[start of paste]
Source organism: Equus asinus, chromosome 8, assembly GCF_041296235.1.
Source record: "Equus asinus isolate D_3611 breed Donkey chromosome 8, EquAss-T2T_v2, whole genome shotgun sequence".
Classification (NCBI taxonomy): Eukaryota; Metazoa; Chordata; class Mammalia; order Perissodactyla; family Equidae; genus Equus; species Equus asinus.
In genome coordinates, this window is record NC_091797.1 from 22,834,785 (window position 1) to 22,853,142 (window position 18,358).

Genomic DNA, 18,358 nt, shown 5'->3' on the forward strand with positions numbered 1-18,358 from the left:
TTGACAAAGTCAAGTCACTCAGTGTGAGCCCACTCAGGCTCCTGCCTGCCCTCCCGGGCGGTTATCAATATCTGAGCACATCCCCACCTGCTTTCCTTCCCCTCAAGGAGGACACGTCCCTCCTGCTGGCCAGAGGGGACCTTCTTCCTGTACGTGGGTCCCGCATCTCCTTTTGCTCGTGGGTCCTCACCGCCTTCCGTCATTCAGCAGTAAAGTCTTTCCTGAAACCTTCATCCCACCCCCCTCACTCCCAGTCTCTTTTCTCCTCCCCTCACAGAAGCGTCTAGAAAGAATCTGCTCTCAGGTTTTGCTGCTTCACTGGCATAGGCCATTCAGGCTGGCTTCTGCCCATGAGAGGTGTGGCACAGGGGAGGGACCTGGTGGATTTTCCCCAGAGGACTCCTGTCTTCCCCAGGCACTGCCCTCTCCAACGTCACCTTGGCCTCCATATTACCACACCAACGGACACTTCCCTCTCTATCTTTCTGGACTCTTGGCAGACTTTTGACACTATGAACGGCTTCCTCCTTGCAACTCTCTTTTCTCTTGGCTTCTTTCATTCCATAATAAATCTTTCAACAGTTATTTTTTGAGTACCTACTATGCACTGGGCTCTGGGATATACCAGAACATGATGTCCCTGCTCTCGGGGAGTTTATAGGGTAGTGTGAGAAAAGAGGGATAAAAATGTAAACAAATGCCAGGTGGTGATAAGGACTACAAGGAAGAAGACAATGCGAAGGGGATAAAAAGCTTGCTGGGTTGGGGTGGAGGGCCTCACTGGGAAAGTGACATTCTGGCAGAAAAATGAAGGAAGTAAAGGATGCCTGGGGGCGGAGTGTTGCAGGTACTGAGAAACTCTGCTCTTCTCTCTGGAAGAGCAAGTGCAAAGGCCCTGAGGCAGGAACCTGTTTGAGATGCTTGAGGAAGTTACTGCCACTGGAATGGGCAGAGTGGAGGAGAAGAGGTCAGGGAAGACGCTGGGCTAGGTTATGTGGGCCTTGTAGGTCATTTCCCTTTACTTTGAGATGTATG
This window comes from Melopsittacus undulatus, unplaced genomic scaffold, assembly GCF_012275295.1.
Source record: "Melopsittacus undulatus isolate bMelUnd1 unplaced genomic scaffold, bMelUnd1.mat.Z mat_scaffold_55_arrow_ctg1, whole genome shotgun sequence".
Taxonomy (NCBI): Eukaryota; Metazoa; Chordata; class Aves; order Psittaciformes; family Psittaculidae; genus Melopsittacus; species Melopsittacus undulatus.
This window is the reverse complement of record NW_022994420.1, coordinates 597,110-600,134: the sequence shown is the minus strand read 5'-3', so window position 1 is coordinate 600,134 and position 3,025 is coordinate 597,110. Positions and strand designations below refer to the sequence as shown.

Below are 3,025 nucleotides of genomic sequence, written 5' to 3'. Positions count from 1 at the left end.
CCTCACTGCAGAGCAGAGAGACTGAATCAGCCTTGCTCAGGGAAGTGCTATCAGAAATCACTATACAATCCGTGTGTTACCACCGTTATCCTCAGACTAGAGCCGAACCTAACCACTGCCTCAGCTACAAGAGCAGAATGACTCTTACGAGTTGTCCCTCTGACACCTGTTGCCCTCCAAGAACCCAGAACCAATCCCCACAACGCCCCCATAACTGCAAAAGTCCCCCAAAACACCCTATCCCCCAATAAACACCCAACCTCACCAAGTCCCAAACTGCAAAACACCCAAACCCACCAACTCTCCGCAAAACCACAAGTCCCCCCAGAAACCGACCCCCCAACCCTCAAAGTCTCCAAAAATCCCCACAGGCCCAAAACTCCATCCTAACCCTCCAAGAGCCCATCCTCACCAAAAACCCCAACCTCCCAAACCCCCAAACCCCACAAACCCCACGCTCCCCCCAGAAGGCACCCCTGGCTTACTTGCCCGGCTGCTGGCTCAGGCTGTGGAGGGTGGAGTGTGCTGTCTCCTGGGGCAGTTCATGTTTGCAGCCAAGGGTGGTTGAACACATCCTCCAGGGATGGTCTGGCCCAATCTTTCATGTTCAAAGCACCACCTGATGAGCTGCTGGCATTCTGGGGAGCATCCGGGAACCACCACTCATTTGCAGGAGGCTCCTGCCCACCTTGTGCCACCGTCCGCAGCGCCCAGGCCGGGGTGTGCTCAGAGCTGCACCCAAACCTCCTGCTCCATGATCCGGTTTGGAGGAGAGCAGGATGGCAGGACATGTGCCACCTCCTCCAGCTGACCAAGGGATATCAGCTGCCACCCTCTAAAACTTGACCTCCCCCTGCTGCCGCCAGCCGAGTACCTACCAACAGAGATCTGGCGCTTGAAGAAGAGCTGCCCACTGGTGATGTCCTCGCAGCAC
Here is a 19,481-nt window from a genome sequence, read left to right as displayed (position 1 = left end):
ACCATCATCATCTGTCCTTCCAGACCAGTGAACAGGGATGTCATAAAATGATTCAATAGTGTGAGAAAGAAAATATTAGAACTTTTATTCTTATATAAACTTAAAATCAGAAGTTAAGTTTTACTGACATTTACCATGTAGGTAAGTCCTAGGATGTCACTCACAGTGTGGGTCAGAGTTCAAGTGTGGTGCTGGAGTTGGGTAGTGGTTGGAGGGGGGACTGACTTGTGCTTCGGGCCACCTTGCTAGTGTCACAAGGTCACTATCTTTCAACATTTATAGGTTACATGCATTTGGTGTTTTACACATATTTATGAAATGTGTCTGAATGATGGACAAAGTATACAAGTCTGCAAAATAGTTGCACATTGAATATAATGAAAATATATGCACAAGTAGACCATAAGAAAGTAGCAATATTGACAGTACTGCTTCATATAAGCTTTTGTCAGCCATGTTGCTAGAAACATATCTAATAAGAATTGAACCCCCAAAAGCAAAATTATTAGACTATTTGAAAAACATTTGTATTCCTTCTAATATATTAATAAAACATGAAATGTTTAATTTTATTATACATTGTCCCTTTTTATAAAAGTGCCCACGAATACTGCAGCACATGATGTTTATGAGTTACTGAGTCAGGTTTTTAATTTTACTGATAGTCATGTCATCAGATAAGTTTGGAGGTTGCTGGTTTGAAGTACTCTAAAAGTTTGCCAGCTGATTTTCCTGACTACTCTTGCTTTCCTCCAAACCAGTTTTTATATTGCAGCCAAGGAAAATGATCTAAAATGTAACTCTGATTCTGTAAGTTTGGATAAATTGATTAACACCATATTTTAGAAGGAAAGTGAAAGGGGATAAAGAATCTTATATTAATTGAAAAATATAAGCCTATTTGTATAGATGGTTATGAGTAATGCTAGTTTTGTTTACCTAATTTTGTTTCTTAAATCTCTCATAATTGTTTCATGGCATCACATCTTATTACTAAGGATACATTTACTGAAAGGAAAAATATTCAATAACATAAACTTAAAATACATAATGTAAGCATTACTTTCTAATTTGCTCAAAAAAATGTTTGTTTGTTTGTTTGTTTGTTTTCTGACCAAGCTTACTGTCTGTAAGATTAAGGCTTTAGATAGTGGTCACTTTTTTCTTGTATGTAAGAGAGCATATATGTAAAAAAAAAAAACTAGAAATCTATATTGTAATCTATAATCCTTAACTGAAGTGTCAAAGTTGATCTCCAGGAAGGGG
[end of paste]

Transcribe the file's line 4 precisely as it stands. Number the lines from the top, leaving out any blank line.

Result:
In genome coordinates, this window is record NC_091797.1 from 22,834,785 (window position 1) to 22,853,142 (window position 18,358).